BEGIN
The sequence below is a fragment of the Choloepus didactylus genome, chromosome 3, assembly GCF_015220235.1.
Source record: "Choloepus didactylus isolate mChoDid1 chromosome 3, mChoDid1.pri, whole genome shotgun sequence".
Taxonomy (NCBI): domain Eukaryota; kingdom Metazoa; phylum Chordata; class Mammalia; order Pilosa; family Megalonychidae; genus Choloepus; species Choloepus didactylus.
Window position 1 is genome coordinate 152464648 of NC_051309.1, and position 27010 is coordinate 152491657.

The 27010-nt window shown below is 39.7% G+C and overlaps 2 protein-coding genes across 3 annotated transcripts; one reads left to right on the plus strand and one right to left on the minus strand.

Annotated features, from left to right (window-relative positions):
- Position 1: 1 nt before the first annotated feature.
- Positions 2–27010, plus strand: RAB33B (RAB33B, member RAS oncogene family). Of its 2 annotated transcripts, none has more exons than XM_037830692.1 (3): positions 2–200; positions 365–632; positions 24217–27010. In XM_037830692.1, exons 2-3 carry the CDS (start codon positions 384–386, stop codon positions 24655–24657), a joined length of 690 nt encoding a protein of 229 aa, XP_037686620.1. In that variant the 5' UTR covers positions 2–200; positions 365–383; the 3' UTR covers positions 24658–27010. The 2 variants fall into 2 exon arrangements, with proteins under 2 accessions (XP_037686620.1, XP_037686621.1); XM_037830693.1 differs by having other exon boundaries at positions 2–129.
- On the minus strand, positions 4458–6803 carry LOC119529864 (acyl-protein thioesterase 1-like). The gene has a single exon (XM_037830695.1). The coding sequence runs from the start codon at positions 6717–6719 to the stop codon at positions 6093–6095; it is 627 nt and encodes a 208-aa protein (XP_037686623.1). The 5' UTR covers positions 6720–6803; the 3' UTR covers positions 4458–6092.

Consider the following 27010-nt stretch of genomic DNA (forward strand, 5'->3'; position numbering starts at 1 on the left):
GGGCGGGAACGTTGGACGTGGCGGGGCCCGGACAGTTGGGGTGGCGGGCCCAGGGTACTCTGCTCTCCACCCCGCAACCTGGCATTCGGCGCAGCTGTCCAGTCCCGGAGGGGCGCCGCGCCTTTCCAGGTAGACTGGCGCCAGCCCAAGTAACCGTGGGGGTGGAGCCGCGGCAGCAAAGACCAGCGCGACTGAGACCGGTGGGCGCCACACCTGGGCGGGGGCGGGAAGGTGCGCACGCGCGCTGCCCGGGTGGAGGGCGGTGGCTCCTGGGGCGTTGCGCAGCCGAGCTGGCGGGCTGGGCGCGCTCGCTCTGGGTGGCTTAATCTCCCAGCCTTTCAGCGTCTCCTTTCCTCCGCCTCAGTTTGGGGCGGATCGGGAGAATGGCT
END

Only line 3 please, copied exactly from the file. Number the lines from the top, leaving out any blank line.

Taxonomy (NCBI): domain Eukaryota; kingdom Metazoa; phylum Chordata; class Mammalia; order Pilosa; family Megalonychidae; genus Choloepus; species Choloepus didactylus.